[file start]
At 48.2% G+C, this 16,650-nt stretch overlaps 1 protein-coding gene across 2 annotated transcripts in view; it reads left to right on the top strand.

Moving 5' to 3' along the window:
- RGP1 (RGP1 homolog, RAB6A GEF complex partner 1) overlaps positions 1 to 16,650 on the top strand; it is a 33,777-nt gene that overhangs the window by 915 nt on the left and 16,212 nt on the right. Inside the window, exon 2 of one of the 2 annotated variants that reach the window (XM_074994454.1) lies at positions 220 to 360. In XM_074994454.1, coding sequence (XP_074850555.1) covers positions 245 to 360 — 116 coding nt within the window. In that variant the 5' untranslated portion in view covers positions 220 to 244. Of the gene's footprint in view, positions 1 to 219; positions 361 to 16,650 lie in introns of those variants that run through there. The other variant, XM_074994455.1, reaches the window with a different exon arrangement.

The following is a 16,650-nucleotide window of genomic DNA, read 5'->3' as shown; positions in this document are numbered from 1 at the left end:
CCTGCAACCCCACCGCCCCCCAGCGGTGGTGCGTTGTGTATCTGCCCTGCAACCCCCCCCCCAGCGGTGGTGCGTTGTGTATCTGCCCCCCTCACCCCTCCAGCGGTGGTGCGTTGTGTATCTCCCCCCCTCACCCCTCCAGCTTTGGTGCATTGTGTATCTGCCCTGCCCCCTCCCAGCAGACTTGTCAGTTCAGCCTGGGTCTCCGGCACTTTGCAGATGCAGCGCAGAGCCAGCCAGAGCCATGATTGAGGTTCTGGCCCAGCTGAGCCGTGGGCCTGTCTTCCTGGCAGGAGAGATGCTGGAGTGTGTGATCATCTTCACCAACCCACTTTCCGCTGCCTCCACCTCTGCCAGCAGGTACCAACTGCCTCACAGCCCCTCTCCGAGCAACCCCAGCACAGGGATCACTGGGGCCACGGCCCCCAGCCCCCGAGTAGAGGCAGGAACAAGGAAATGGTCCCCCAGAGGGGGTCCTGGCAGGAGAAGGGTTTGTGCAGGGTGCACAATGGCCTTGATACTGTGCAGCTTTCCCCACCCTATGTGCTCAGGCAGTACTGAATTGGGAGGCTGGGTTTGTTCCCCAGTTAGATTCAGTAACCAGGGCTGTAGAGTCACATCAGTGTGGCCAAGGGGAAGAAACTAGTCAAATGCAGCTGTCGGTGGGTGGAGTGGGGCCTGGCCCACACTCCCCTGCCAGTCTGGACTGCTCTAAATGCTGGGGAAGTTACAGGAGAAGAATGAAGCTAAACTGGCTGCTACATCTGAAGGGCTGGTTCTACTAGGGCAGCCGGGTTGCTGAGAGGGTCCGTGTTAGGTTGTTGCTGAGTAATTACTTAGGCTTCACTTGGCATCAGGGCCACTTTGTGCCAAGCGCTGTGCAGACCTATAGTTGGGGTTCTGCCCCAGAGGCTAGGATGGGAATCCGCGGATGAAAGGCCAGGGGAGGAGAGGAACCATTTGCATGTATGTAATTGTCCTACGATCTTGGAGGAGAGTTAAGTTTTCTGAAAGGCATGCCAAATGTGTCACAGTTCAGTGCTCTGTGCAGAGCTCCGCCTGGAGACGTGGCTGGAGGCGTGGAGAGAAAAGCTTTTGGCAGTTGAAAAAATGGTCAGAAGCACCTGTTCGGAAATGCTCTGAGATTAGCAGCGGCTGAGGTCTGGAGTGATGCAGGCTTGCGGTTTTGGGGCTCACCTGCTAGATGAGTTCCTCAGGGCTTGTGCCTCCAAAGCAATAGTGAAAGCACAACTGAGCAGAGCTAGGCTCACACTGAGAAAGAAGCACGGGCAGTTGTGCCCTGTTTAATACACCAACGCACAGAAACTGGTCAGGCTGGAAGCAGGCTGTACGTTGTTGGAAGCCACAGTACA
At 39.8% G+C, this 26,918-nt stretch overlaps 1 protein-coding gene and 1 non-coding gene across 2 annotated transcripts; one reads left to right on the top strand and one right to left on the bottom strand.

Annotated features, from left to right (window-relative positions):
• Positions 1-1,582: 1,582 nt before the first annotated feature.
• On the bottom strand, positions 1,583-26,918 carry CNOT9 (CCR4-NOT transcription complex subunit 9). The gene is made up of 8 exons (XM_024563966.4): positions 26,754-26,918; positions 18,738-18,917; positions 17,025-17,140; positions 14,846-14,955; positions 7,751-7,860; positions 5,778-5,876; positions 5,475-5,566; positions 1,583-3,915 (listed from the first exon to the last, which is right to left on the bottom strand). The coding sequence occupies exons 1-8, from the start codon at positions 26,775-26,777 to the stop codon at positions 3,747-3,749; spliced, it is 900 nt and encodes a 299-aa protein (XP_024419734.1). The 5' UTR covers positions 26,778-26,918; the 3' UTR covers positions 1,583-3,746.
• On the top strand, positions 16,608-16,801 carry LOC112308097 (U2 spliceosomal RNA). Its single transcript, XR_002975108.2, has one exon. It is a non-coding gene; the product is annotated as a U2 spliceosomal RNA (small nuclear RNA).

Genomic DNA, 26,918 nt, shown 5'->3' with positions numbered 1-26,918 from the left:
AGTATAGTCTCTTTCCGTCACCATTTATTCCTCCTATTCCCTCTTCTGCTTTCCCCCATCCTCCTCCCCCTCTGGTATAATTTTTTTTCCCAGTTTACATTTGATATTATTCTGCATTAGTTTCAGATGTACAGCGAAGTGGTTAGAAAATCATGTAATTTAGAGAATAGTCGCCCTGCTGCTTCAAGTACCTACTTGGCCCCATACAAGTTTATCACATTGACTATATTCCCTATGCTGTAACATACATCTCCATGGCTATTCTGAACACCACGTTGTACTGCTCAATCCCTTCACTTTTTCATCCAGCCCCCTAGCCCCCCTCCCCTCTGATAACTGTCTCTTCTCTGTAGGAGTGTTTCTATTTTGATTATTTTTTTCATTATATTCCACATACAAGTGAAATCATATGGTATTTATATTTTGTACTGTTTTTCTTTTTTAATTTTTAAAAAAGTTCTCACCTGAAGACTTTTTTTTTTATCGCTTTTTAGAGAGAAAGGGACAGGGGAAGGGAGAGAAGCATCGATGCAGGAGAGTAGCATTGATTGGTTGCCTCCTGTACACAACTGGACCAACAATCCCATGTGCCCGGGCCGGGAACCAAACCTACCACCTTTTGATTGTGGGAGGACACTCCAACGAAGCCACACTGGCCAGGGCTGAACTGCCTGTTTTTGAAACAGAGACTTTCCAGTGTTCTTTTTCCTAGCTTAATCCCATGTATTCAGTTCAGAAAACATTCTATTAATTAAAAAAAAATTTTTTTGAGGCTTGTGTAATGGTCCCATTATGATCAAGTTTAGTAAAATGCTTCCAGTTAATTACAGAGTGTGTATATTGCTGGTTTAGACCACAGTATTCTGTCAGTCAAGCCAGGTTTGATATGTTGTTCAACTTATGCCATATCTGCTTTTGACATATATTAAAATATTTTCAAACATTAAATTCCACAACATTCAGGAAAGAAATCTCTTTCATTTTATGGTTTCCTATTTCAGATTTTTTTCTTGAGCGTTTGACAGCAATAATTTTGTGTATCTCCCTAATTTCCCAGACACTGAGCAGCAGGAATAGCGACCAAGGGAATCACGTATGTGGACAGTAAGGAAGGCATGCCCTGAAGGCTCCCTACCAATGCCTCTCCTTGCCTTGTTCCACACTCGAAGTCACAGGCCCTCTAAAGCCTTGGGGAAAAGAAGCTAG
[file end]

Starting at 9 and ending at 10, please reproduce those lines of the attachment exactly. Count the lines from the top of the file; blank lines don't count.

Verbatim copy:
• On the bottom strand, positions 1,583-26,918 carry CNOT9 (CCR4-NOT transcription complex subunit 9). The gene is made up of 8 exons (XM_024563966.4): positions 26,754-26,918; positions 18,738-18,917; positions 17,025-17,140; positions 14,846-14,955; positions 7,751-7,860; positions 5,778-5,876; positions 5,475-5,566; positions 1,583-3,915 (listed from the first exon to the last, which is right to left on the bottom strand). The coding sequence occupies exons 1-8, from the start codon at positions 26,775-26,777 to the stop codon at positions 3,747-3,749; spliced, it is 900 nt and encodes a 299-aa protein (XP_024419734.1). The 5' UTR covers positions 26,778-26,918; the 3' UTR covers positions 1,583-3,746.
• On the top strand, positions 16,608-16,801 carry LOC112308097 (U2 spliceosomal RNA). Its single transcript, XR_002975108.2, has one exon. It is a non-coding gene; the product is annotated as a U2 spliceosomal RNA (small nuclear RNA).